I think we have seen a break down in that trust of a coach in the last few years. That is my opinion. Coaches weren’t hired to make one individual kid shine like a diamond and get all the accolades. Their job is to build a team and a strong foundation for success.

To be clear, I don’t feel every parent that complains wants a coach fired. There are some supportive and awesome parents out there. I am just saying, from my perspective and living through certain coaching storms with my husband, the coaching culture has changed drastically. And, I don’t think it is getting better. 

I hear time and time again: “These kids are going to be so awesome when they are in high school. They will be state champions.” Or this one: “That kid is huge. He will be awesome in high school, Division I for sure.” 

Whoa people, let’s pump the breaks just a bit. I have been guilty of all of the above, but I have had to take a reality check and say, “Oh my goodness, really people? This kid is in 6th grade.” We are setting huge expectations for them already. Setting them up for failure.

I think it is good to have goals and dreams for your child, but I feel we must align those goals with what our child wants. Clear communication between parent and child are key. I have found that parents may be upset with a coach and in reality the athlete is perfectly happy with their role.

I also think the biggest mistake parents make when they think their kid is a superstar, is pumping their student athlete up early to be the star. 

Let’s focus on being a good person, too—a person a teacher would want to teach, and one a Sunday School teacher would want in their classroom. And, let’s not forget grades.

Maybe that Division I scholarship is not in the cards for your child. Let’s be darn sure our kids are focusing on school, good study habits and good grades. And did I mention, being a good person? As parents, we want our kids to be focused on being a good teammate and to be supportive, too.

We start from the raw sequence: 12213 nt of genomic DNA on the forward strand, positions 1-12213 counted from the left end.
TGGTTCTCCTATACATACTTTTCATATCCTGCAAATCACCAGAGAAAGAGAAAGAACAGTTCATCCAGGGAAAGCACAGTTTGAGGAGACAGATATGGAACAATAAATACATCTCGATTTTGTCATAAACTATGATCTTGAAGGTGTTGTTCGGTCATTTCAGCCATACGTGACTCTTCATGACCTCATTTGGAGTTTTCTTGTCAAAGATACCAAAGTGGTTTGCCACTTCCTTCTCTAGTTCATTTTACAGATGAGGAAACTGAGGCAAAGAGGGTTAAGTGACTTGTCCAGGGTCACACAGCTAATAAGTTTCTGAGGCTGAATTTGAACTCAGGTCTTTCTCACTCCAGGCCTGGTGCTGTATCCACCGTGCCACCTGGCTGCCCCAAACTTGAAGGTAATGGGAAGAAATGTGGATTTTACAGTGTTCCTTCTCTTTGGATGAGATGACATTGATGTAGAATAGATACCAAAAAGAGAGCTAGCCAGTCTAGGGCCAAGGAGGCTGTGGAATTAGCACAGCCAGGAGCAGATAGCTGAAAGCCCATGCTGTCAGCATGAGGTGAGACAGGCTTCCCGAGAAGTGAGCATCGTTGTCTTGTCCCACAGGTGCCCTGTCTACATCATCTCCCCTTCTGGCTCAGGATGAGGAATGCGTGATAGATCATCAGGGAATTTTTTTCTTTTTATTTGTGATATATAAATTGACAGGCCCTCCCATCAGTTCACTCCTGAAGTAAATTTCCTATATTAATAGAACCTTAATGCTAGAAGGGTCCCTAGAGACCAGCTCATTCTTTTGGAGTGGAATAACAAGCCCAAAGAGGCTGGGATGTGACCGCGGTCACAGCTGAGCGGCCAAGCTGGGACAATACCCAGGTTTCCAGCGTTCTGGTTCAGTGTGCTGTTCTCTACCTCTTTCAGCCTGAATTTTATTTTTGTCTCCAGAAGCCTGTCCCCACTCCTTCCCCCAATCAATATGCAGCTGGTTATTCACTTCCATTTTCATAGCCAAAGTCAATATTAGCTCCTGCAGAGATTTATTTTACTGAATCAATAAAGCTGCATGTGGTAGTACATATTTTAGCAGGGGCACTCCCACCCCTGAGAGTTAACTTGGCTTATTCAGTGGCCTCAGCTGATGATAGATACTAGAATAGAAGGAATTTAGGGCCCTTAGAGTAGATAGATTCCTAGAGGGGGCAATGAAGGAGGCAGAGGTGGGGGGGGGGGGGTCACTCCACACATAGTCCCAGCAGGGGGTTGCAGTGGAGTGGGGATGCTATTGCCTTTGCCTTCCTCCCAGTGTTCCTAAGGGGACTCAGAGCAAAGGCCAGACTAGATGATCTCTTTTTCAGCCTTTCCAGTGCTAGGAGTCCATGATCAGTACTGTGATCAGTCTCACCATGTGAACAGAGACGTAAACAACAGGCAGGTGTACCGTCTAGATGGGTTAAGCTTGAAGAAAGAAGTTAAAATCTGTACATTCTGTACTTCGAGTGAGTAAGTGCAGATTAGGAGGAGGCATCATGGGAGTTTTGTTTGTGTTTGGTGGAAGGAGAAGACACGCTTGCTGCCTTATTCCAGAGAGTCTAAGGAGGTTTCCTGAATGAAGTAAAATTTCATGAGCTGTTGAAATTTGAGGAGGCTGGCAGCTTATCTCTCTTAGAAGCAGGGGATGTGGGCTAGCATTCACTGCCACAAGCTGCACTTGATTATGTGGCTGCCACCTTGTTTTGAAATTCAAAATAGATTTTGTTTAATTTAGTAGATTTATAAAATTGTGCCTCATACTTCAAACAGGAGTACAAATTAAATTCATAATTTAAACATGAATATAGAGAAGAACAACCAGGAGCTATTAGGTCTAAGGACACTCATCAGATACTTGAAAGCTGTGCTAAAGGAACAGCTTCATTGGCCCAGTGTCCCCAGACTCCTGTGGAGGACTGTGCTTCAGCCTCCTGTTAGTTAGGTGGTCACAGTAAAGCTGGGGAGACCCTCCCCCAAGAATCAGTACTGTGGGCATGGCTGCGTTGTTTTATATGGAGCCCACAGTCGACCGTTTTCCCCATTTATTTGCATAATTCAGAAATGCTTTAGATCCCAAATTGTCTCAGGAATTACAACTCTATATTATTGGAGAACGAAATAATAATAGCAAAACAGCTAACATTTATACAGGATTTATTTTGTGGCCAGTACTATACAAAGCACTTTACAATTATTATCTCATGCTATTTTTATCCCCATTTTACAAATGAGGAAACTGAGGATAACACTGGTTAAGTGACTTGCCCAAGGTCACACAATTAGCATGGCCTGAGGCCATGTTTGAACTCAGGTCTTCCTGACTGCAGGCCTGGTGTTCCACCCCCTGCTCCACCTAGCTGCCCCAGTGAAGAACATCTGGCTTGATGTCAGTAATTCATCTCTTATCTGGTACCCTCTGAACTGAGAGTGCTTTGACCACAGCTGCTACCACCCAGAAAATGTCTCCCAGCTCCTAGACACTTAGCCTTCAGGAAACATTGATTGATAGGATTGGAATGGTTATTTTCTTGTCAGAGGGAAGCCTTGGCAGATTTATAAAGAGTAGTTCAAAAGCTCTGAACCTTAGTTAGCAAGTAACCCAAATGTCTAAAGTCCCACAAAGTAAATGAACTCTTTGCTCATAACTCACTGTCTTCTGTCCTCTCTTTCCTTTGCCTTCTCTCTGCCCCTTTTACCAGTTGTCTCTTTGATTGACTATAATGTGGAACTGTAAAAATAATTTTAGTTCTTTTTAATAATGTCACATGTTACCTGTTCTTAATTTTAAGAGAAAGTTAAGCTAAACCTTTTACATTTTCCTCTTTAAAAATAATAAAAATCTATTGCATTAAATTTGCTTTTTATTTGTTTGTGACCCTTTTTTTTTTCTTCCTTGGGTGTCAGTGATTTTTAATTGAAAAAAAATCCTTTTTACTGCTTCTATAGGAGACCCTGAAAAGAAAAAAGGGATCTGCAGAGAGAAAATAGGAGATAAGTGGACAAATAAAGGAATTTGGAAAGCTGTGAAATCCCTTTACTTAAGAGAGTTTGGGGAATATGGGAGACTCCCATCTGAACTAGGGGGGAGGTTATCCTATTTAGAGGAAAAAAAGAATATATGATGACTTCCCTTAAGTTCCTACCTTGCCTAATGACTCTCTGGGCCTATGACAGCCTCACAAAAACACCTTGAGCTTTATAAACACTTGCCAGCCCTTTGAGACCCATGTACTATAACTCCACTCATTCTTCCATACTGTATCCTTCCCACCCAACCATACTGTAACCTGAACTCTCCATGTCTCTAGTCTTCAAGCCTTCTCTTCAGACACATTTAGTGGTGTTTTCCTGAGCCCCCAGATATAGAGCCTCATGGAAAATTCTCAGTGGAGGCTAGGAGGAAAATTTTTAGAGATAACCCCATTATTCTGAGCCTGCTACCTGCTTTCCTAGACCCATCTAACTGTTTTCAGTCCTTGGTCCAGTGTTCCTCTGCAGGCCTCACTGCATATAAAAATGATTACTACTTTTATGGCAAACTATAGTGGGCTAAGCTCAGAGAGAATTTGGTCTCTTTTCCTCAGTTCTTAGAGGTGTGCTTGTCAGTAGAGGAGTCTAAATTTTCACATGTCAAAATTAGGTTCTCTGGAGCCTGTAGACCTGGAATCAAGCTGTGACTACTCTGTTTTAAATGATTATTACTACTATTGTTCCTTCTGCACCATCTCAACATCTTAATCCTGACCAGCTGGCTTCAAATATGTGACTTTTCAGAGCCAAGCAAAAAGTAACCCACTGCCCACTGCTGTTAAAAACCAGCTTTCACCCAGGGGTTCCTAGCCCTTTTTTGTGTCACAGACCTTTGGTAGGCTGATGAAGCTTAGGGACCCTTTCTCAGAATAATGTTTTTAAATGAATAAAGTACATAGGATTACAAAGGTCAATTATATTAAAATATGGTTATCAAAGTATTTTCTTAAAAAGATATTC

The one thing I am most proud of with my husband as a coach is his integrity. He is a really good guy. A good husband, father and educator. And a good coach. I know my husband has the respect of his students. I am proud of that, too. Being a good person and a good family man goes a long way in this world. 

Well, it should. Sometimes it doesn’t. 

When it doesn’t, when we get lost in the wins and losses and stats and not the kind of person that is coaching your kid, then we are in trouble. That, sometimes sadly, is life.

Parents, let the coaches coach. Be positive, be encouraging. This is your kid’s experience not yours.

It is darn hard to watch your kid not get the accolades or playing time. But let’s be sure to set them up for a solid foundation in life and not fight their battles. Let’s focus on teaching them to be a good teammate of life.

Let the players play; the coaches coach; and parents, cheer for the team. It will make everyone’s lives a little better!

 

The Grant Tribune-Sentinel

308-352-4311 (Phone)
308-352-4101 (Fax)

PO Box 67
327 Central Ave in Grant
Grant NE 69140